Public Act 97-1113 went into effect on January 1, 2013, in the state of Illinois. It states that the time frame a convicted felon must wait after completion of his sentence before applying for a Certificate of Good Conduct or a Certificate of Relief from Disabilities has been reduced from three (3) years to two (2) years. This law also allows a person who was convicted of a felony more than twice to receive these certificates, as well as a person residing in Illinois who was convicted of a crime outside of the state of Illinois.
A convicted felon’s road to rehabilitation – in terms of adjusting to life outside of prison and resuming normal social activities including working – is quite difficult. There are many restrictions placed on felons, including who they may associate with, which items they are not permitted to possess, and much more. One of the biggest obstacles they face is finding employment. It should come as no surprise that many employers are reluctant to hire convicted felons, and so these people are often forced to seek lower-paying positions, like in fast food and other service industries, despite their education and professional training. This way, convicted felons are sentenced yet again, but this time to a life of legally sanctioned discrimination in things like housing, education, and especially employment.
This is where the Certificate of Good Standing comes in. It provides evidence that an ex-convict has been rehabilitated for purposes of employment. A convicted felon may show his prospective employer the certificate and this, in addition to various federal programs that provide incentives to employers that hire rehabilitated convicts, eases slightly the path to being gainfully employed for those who have been disenfranchised by the state in this way.
Once an ex-felon has a job, an important hurdle has been overcome. That individual is now able to lawfully earn an income and pay for basic needs like housing and food. With gainful employment, an ex-felon no longer feels strongly compelled to return to a life of crime in order to survive, and can turn his attentions to other desires and goals toward self-improvement. When this is the case, everyone benefits.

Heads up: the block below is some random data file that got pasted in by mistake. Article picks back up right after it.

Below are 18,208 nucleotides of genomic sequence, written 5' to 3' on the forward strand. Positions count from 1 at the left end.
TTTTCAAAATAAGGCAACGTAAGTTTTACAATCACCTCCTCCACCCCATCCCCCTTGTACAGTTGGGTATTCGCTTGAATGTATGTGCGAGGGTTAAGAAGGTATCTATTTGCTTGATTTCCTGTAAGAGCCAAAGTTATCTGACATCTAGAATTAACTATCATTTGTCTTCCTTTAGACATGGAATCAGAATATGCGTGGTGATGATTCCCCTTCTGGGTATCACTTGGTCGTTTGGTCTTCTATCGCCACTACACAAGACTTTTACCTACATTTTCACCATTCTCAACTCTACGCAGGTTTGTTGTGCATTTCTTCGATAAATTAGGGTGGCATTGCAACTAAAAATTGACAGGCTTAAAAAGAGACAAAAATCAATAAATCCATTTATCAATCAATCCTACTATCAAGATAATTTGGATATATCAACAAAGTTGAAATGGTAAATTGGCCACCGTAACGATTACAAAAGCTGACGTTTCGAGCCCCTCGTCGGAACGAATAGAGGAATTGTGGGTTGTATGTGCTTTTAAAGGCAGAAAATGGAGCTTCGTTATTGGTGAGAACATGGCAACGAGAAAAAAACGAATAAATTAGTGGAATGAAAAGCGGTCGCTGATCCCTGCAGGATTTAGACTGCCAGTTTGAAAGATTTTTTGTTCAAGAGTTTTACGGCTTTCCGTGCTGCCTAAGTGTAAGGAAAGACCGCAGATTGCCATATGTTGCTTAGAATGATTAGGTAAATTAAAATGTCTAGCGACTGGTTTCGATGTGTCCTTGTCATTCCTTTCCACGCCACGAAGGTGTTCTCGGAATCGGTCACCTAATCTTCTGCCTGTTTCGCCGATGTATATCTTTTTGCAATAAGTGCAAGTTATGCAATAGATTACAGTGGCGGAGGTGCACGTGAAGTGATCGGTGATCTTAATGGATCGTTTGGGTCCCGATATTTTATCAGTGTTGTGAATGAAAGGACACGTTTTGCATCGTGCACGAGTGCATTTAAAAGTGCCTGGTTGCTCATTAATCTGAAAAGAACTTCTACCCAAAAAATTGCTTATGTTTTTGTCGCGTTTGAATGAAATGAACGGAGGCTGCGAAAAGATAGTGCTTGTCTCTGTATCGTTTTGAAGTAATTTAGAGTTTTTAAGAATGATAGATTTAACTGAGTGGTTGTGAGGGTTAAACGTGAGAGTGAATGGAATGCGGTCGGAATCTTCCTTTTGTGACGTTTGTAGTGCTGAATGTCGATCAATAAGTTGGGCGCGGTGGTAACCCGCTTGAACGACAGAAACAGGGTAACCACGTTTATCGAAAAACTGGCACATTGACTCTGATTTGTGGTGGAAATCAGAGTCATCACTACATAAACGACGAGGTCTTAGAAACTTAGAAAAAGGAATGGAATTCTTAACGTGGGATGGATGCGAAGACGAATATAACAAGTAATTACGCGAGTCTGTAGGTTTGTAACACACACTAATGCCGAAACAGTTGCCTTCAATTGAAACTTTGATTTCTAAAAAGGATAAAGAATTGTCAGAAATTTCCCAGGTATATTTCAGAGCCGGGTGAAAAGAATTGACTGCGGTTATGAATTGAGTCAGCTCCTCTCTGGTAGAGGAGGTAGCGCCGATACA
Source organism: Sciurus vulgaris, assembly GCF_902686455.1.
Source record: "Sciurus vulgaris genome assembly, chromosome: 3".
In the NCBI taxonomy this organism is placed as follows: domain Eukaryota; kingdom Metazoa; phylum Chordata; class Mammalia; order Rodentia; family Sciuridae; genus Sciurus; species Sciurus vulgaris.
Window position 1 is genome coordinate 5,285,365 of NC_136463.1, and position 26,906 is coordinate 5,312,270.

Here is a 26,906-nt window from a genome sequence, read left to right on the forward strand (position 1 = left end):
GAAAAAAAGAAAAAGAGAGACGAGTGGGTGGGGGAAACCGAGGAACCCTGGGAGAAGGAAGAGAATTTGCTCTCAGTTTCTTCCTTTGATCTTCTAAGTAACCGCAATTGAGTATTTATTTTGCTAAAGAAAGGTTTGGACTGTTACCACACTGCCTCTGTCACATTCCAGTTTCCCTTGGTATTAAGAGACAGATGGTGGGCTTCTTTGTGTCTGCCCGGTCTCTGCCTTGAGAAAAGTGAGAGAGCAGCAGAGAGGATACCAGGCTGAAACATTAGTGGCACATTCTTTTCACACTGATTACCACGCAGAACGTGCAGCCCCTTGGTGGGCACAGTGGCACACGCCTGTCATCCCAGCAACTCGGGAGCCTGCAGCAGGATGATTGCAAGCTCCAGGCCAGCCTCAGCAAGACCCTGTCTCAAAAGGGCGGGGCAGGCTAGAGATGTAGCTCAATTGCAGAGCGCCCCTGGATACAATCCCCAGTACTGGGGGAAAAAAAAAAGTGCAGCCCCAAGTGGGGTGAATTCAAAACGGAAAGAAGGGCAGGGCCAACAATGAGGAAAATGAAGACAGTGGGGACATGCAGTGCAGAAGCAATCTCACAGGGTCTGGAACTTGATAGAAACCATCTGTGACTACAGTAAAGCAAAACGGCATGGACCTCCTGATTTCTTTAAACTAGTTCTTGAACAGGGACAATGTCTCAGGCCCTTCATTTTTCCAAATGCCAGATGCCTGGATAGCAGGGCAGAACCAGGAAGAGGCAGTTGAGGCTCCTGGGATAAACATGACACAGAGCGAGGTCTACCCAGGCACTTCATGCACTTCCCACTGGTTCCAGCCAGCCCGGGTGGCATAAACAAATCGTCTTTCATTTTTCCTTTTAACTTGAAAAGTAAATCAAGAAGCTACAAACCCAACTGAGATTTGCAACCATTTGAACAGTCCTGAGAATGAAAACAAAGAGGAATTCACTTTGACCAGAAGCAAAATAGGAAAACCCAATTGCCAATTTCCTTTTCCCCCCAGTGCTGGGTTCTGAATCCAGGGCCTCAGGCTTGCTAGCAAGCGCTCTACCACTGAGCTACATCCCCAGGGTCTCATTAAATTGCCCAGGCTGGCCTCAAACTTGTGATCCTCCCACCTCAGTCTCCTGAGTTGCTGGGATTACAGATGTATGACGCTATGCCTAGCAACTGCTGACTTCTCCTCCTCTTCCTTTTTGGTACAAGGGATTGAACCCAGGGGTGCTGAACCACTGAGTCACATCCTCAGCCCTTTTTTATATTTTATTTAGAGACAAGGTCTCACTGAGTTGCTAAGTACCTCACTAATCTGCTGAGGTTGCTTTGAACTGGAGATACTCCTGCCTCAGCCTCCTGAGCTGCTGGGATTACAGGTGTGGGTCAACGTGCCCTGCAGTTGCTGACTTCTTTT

Make no mistake: it is still very difficult for convicted felons to put their crimes behind them, turn over a new leaf, and resume leading normal lives. But Illinois lawmakers have taken a small step in making it easier for ex-convicts to gain employment by making the waiting period to receive this certificate 33% shorter.
There is still much work to be done if we intend to commit ourselves to the honorable task of helping those convicted of felonies resume their rightful place as upstanding, productive members of society, but baby steps are still important steps. Anything that extends a helping hand to convicted felons, who are quite a politically, economically, and socially vulnerable group in our country, deserves appreciation and the renewing of our commitment to rehabilitation.
If you or a loved one is currently dealing with a criminal investigation or prosecution on the misdemeanor or felony level, time is of the essence. Contact the Law Offices of Raymond G.Wigell, Ltd., at (708) 481 – 4800. Attorneys are available 24/7, and the first consultation is free. With our 36 years of experience, let us help you in your time of need.